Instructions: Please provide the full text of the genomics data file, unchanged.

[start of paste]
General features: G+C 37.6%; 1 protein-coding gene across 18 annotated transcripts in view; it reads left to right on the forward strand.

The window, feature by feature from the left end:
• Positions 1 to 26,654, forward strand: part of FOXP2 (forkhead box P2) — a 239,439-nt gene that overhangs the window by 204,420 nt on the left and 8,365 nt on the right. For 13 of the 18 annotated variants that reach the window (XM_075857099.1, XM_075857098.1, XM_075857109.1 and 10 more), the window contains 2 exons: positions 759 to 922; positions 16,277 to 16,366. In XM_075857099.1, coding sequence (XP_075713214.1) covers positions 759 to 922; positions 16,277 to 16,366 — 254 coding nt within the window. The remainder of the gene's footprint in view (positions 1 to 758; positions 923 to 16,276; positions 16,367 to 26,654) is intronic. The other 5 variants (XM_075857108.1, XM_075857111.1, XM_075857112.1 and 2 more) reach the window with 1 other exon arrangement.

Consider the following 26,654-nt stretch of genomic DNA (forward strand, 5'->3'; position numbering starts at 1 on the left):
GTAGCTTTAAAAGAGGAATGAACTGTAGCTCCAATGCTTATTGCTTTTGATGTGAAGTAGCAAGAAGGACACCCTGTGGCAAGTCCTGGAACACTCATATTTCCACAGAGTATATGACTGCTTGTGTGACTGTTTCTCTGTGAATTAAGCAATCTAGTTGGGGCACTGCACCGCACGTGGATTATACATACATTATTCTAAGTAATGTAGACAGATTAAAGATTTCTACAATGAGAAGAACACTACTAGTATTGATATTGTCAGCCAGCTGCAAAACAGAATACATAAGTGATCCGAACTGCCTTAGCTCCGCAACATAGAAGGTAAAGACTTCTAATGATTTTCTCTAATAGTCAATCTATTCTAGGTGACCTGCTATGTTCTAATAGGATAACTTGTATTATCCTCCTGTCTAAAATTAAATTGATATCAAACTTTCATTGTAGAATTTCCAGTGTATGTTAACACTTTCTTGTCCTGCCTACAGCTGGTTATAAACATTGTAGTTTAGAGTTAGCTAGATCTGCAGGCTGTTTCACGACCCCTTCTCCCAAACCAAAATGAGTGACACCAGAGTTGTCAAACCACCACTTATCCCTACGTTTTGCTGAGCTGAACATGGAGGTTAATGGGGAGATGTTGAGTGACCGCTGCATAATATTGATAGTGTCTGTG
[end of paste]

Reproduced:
General features: G+C 37.6%; 1 protein-coding gene across 18 annotated transcripts in view; it reads left to right on the forward strand.

The window, feature by feature from the left end:
• Positions 1 to 26,654, forward strand: part of FOXP2 (forkhead box P2) — a 239,439-nt gene that overhangs the window by 204,420 nt on the left and 8,365 nt on the right. For 13 of the 18 annotated variants that reach the window (XM_075857099.1, XM_075857098.1, XM_075857109.1 and 10 more), the window contains 2 exons: positions 759 to 922; positions 16,277 to 16,366. In XM_075857099.1, coding sequence (XP_075713214.1) covers positions 759 to 922; positions 16,277 to 16,366 — 254 coding nt within the window. The remainder of the gene's footprint in view (positions 1 to 758; positions 923 to 16,276; positions 16,367 to 26,654) is intronic. The other 5 variants (XM_075857108.1, XM_075857111.1, XM_075857112.1 and 2 more) reach the window with 1 other exon arrangement.

Consider the following 26,654-nt stretch of genomic DNA (forward strand, 5'->3'; position numbering starts at 1 on the left):
GTAGCTTTAAAAGAGGAATGAACTGTAGCTCCAATGCTTATTGCTTTTGATGTGAAGTAGCAAGAAGGACACCCTGTGGCAAGTCCTGGAACACTCATATTTCCACAGAGTATATGACTGCTTGTGTGACTGTTTCTCTGTGAATTAAGCAATCTAGTTGGGGCACTGCACCGCACGTGGATTATACATACATTATTCTAAGTAATGTAGACAGATTAAAGATTTCTACAATGAGAAGAACACTACTAGTATTGATATTGTCAGCCAGCTGCAAAACAGAATACATAAGTGATCCGAACTGCCTTAGCTCCGCAACATAGAAGGTAAAGACTTCTAATGATTTTCTCTAATAGTCAATCTATTCTAGGTGACCTGCTATGTTCTAATAGGATAACTTGTATTATCCTCCTGTCTAAAATTAAATTGATATCAAACTTTCATTGTAGAATTTCCAGTGTATGTTAACACTTTCTTGTCCTGCCTACAGCTGGTTATAAACATTGTAGTTTAGAGTTAGCTAGATCTGCAGGCTGTTTCACGACCCCTTCTCCCAAACCAAAATGAGTGACACCAGAGTTGTCAAACCACCACTTATCCCTACGTTTTGCTGAGCTGAACATGGAGGTTAATGGGGAGATGTTGAGTGACCGCTGCATAATATTGATAGTGTCTGTG